These statements are generalizations and should not be taken as absolutes. All children progress in similar ways but at different rates. Use these milestones as guidelines for considering an individual child's development as well as for handling group interactions with children during Sunday School.
Foundational truths to build on
Parents and teachers must decide whether the child has sufficient understanding to move from "Who is Jesus?" and "What did Jesus do?" to the factual story of "How did Jesus die and how was He raised from the dead?" If a child understands those truths, then he is ready to learn "Why did Jesus have to die and be raised from the dead?" These stages show the progression from knowledge to understanding, application, action, and attitude.
Foundational truths for younger and middle preschoolers
In applying this to the younger and middle preschool years, parents and teachers may choose to use Bible stories such as "Jesus and the Children" or "Jesus Helps a Blind Man See" to answer the life questions "Who is Jesus?" and "What did Jesus do?"
Foundational truths for older preschoolers and younger children
Later in the preschool years and early childhood, parents and teachers can move to the Easter story and answer the question "How did Jesus die and how was He raised from the dead?" This factual approach attempts to give the child correct information or knowledge; it also prepares the child for more in-depth studies of the cross and resurrection. This progression begins to encourage the child to grow from his understanding of Jesus as Friend to Jesus as Savior. The telling of the Bible story of how Jesus died and how He was raised from the dead becomes a step in a process that hopefully will lead a child to the point of conversion and spiritual transformation later in life. During this stage, teachers and parents should remember to:
- Stay with the Bible text.
Teachers and parents may stray into extra material related to Jesus' death that could sidetrack the child from hearing the message of the resurrection story. While details like the whip that may have been used on Jesus or the size of the nails in the cross help adults grasp the depth of Jesus' sacrifice, such details may be too much for children to hear. Avoid making the story so sensational that the heart of the story is lost. Children need to hear the hope of the resurrection as well as the hurt of Jesus' death. Emphasize hope in the story.
- Allow the child to visualize the story.
Children have the ability to create a mental picture of the events of the death and resurrection of Jesus. Boys and girls will create images that are easier to understand and accept than any prop or visual can create.
- Check for clear understanding.
Ask questions such as "Why did Jesus die? How did His disciples feel before and after His resurrection? Where is Jesus today?"
- Ask follow-up questions.
When a child asks a question, always respond with a question that clarifies his question. Often a child does not know exactly what to ask. Use phrases like "Tell me more about what you are thinking" or "What makes you ask this question?"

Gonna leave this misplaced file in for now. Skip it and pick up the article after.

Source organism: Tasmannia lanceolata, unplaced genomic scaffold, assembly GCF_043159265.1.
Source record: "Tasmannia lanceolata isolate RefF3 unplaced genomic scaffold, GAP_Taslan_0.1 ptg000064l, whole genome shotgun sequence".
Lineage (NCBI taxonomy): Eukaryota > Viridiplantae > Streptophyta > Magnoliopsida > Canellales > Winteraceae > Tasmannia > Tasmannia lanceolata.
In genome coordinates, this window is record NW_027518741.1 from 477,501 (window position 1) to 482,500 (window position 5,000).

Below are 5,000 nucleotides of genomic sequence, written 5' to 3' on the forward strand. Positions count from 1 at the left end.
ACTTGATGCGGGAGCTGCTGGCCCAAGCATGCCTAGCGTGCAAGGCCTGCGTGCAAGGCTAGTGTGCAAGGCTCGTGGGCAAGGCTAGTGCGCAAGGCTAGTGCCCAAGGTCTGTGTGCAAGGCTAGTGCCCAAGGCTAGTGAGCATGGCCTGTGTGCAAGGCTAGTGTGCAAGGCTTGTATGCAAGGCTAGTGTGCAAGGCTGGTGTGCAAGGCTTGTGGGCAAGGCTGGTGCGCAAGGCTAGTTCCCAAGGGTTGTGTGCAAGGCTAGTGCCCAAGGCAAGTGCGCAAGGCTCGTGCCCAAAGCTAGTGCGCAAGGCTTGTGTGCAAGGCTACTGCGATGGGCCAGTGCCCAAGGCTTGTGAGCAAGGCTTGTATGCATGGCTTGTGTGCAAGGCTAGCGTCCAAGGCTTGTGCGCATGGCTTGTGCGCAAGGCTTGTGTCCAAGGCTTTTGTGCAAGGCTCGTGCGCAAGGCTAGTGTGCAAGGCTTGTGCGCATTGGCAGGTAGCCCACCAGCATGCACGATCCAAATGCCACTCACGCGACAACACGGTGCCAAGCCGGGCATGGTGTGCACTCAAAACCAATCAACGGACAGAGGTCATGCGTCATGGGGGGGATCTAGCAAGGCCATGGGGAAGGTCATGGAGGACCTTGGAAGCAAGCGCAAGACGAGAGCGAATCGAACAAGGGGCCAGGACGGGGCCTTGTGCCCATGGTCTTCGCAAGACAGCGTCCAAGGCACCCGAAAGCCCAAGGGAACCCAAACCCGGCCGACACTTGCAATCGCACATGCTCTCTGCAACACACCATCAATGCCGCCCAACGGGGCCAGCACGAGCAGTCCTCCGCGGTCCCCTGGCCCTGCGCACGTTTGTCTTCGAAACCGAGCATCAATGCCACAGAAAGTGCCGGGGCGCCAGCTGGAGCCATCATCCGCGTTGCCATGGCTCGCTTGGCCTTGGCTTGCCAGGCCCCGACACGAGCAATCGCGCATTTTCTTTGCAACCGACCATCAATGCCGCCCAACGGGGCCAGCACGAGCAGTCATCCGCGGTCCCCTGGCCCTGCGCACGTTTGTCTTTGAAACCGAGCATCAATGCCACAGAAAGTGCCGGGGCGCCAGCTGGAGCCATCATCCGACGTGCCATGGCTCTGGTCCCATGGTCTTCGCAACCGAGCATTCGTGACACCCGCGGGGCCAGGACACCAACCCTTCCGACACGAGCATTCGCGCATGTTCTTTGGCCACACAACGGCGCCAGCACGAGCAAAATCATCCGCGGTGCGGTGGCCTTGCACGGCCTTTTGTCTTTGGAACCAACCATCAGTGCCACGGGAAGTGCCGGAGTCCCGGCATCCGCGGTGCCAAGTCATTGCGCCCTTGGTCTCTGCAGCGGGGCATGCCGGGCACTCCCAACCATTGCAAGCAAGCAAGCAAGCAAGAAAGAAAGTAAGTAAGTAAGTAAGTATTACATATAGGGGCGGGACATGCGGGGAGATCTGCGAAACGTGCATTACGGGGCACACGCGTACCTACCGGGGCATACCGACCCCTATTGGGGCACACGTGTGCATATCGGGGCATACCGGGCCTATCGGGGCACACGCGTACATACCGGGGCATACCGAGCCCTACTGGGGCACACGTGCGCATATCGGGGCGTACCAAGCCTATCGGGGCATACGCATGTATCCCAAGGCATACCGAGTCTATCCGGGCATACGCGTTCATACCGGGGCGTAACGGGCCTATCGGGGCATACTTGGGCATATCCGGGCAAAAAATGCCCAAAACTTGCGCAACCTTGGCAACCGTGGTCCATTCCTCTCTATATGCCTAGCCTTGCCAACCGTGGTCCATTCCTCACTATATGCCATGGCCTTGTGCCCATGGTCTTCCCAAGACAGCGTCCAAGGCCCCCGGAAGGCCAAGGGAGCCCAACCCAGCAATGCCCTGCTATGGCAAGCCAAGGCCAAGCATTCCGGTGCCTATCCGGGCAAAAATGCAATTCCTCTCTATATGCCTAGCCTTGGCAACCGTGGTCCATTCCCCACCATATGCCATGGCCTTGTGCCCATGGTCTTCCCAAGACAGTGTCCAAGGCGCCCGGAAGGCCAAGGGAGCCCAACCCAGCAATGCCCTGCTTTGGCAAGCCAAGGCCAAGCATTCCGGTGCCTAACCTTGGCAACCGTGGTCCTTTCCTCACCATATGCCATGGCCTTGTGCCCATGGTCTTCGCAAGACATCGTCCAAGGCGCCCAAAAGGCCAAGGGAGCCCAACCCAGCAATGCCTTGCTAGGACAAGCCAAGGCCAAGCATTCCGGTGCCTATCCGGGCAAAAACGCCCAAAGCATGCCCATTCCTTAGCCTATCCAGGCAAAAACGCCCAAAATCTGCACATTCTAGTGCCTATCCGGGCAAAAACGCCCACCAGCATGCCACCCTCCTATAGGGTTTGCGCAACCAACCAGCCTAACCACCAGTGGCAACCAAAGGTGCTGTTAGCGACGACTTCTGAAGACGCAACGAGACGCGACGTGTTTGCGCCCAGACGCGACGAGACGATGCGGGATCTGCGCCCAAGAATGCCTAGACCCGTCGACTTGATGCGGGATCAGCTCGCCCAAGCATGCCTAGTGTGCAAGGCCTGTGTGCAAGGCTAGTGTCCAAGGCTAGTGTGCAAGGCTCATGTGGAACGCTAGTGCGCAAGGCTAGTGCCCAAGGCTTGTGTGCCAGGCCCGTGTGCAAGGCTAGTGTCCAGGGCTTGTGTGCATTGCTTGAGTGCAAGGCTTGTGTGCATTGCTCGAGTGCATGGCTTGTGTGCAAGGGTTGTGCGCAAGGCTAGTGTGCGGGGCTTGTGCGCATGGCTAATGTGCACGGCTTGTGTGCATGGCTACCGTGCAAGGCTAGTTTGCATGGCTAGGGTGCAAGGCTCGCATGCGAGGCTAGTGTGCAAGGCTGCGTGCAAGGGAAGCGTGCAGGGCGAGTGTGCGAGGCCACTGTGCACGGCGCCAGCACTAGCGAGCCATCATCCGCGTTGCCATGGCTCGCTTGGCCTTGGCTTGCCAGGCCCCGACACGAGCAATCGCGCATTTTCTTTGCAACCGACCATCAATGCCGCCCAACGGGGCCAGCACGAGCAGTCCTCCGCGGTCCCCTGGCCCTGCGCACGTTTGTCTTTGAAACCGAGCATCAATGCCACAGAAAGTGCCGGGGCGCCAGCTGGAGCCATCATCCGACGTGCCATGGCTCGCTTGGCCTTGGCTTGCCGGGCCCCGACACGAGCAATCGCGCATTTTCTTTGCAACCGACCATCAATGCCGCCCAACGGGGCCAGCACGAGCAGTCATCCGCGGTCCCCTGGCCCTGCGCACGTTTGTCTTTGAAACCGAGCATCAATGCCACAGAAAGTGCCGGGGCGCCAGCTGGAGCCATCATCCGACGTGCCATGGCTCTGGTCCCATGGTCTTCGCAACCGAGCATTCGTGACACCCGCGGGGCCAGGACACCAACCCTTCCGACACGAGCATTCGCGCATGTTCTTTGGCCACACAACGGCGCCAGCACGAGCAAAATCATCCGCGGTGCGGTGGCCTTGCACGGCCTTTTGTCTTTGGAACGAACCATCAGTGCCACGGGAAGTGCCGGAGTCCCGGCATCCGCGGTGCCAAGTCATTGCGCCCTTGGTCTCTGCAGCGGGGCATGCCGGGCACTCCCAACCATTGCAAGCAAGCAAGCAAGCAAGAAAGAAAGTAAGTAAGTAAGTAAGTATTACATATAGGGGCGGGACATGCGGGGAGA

- Give short simple responses.
Adults can be tempted to tell all they know about a subject. If a child wants more information, she will ask another question.
- Avoid jumping to conclusions.
A request for more information may not be a request for a gospel presentation. Easter is an obvious time for children to ask about Jesus, but be sure to allow the Holy Spirit and the child to set the pace for discussions about salvation and conversion. (For more information check the resource for teachers, parents, and children When Can I? by Thomas Sanders.)
- Clarify terms.
- Angel – a messenger from God
- Cross – a wooden structure where Jesus died
- Disciple – someone who followed Jesus and learned from Jesus
- Savior – someone who saves people from danger; the name Jesus means Savior*
- Tomb – a place to bury people who are dead; usually a cave with a big stone door
- Resurrection – when God brought Jesus back to life and then Jesus went to heaven to be with God*
- Crucifixion – the way Jesus died on the cross*
* These terms are best used with middle and preteen children.
Foundational truths for middle children and preteens
In the middle and preteen years, teachers and parents can begin to answer the question "Why did Jesus have to die and be raised from the dead?" This discussion begins to help children identify the causes and effects of sin on the world and in their individual lives. They can move from more foundational truths to the concepts that Jesus died because of sin and that Jesus paid the penalty for sin. The resurrection story demonstrates Jesus' victory over death and sin, paving the way for Christians to live wonderful lives with Jesus and to be in heaven with Him after they die.
The key here is the same-just because a child has gained knowledge of this information does not mean that the Holy Spirit is moving him to conversion. Conversion is a mysterious and individual process and event. Another important fact is that some children arrive at an understanding and point of conversion earlier than others. This affirms that God works with individuals in and beyond our understanding and development. Three children who are raised in the same house and attend church the same amount will ultimately make decisions in different ways and at different times.
Guiding children toward faith in Jesus is an exciting journey. Knowing each child and her individual level of learning is important. By laying foundations for spiritual conversion through the story of Easter, teachers and parents can become partners with the Holy Spirit as He prepares and calls children to accept Jesus as Savior. By partnering with the Holy Spirit, parents and teachers can tell this story and other stories of faith and then trust God to bring the harvest in His time.
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